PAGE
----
There are so many elements to Hip-Hop. If you are familiar with the genre, you know there is an aspect of Graffiti, Activism, Rhyming, DJ-ing, B-Boy/B-Girl, Dancing, Photography, and Media. After brainstorming, I broke it down into a 6-part series and presented the project to the Executive Director. We shot it in July, the first episode premiered on August 11th, the 50th Anniversary of Hip-Hop. The next episode aired on August 25th and the next four will be released over the next four months – September, October, November, and December. You can see it on CUNY-TV in New York City. If you are not located in New York, it will be streaming on YouTube after premiering on CUNY-TV.
I can’t let you go without letting you share a bit about the magazine show, “Latinas” and program,” Globe Scholars.” Studying abroad is an important, life-changing experience. I thought it would be great for students of color to see students like themselves traveling abroad. “Globe Scholars” has followed the experiences of students who have gone to Cuba, South Korea, and Spain. The last one did not have students of color but included kids of the same age, who traveled to different countries and went to school at the same time. This has been a dream of mine and can be seen on the PBS channel.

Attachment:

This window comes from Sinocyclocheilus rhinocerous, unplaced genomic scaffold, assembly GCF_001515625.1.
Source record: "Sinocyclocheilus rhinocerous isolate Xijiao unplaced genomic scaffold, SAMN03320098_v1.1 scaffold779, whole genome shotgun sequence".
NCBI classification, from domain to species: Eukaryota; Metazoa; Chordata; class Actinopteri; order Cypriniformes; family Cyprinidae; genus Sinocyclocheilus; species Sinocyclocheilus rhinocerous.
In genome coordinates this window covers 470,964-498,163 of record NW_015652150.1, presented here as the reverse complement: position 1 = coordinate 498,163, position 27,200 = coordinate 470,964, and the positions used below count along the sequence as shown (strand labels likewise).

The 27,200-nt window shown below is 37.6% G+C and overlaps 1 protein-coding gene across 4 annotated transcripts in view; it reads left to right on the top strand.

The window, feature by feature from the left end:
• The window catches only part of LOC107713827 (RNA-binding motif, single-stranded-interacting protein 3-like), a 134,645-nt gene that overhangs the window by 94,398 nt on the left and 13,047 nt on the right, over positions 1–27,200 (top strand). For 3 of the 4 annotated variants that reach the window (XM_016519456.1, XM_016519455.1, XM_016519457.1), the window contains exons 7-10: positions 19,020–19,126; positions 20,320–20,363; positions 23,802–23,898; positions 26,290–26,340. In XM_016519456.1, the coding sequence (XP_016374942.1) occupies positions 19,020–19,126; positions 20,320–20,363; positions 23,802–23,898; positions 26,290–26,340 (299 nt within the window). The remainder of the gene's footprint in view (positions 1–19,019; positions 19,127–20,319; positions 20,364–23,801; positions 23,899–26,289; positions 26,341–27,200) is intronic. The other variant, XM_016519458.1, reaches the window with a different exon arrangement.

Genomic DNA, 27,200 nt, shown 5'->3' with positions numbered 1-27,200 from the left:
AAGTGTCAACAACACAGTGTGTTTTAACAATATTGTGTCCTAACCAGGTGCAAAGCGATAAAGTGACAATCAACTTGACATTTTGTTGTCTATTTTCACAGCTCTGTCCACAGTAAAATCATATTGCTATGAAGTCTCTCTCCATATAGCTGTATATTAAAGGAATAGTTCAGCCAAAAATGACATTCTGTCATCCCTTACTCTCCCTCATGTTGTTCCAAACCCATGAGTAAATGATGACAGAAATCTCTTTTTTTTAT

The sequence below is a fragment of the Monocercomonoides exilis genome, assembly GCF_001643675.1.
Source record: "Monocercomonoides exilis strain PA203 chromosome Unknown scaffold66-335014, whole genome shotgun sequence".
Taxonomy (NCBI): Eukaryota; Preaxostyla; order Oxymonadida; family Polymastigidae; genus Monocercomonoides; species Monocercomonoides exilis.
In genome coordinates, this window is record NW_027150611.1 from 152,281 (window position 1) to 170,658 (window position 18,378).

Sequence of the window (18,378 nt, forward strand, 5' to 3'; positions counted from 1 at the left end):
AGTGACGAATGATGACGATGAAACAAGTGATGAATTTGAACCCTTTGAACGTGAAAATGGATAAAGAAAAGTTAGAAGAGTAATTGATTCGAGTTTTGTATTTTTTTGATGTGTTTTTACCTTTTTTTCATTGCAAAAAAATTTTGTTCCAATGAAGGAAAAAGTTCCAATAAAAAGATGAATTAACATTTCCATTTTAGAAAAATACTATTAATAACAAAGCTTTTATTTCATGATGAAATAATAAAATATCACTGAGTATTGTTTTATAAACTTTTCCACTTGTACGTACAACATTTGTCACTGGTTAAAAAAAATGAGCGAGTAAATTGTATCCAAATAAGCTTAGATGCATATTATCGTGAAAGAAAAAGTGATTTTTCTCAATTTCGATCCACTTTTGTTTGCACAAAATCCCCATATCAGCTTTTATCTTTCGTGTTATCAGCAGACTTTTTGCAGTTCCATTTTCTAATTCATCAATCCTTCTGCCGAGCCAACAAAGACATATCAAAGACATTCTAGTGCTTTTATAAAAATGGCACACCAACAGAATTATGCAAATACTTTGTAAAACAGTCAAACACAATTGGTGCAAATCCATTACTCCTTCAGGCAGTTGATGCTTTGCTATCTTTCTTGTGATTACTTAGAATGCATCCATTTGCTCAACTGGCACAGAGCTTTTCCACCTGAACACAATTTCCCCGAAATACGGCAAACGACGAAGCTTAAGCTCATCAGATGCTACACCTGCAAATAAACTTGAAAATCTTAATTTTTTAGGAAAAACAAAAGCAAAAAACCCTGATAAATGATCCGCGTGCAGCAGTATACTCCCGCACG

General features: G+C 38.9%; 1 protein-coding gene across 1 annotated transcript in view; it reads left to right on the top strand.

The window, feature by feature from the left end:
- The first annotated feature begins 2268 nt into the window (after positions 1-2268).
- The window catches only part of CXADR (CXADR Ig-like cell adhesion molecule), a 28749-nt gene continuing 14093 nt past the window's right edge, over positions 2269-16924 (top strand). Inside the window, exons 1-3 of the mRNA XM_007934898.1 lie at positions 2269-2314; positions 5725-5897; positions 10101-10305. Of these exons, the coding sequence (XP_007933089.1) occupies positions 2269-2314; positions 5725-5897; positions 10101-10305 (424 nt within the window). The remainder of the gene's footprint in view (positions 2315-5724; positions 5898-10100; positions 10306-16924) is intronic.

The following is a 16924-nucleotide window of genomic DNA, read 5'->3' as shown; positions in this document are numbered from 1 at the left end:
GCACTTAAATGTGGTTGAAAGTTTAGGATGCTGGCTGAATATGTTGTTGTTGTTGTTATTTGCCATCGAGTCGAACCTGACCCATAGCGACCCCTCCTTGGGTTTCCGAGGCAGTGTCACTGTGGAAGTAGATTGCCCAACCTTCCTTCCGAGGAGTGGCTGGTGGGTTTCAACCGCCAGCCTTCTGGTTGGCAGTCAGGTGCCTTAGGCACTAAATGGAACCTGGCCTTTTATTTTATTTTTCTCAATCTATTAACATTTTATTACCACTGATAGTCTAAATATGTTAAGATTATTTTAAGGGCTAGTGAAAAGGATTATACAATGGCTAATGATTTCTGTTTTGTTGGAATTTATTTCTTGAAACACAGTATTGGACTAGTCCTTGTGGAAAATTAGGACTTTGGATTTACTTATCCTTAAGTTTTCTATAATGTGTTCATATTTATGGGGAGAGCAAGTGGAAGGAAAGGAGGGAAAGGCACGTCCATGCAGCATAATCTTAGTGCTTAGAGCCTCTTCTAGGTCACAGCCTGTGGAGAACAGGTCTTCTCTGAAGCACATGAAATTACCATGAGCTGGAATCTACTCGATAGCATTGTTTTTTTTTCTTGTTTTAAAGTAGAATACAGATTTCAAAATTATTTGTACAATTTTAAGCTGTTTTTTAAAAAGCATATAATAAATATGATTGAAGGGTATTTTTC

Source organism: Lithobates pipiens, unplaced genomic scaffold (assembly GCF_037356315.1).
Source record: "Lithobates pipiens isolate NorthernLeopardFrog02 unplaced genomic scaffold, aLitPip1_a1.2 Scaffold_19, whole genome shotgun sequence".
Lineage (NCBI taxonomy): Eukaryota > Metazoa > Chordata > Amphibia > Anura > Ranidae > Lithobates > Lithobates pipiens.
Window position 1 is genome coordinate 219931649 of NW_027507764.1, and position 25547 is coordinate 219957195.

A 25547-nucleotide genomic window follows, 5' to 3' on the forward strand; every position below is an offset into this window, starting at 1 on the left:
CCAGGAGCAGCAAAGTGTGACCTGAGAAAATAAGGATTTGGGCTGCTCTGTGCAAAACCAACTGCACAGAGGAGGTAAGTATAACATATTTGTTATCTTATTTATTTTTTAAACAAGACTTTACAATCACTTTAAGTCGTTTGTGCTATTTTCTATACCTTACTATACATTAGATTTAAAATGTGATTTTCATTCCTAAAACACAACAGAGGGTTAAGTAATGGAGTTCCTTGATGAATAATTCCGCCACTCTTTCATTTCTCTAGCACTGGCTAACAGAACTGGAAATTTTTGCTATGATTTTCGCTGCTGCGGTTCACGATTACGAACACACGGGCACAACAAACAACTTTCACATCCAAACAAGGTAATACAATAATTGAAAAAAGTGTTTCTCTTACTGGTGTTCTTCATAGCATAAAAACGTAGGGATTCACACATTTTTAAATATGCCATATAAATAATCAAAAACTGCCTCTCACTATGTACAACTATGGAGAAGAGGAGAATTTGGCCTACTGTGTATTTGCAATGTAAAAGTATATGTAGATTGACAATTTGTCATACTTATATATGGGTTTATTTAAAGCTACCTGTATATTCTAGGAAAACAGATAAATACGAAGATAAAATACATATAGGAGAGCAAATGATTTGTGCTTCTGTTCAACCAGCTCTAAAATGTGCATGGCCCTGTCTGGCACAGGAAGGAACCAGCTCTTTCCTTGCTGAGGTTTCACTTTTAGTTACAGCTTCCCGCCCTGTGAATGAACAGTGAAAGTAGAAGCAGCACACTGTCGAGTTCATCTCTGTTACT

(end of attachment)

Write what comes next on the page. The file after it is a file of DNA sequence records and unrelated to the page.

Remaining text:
My thesis in college was about the underrepresentation and misrepresentation of Latinos in mainstream television which was well-received. I always wanted to create a show that was in the English language for Latino audiences. When I was about to leave CUNY-TV, I got a proposal to do the show I wanted, and I stayed. We already had a show “Nueva York” which is for the Spanish-speaking audience in New York City. I did not want to step on their toes and purposely made this a niche show. I chose Latina women in particular to profile. I want to point out that even though it is called “Latinas“, the show is not only for Latinas. Anyone can watch this show and get something out of it. We are now going into our sixth season and the PBS channel has picked it up.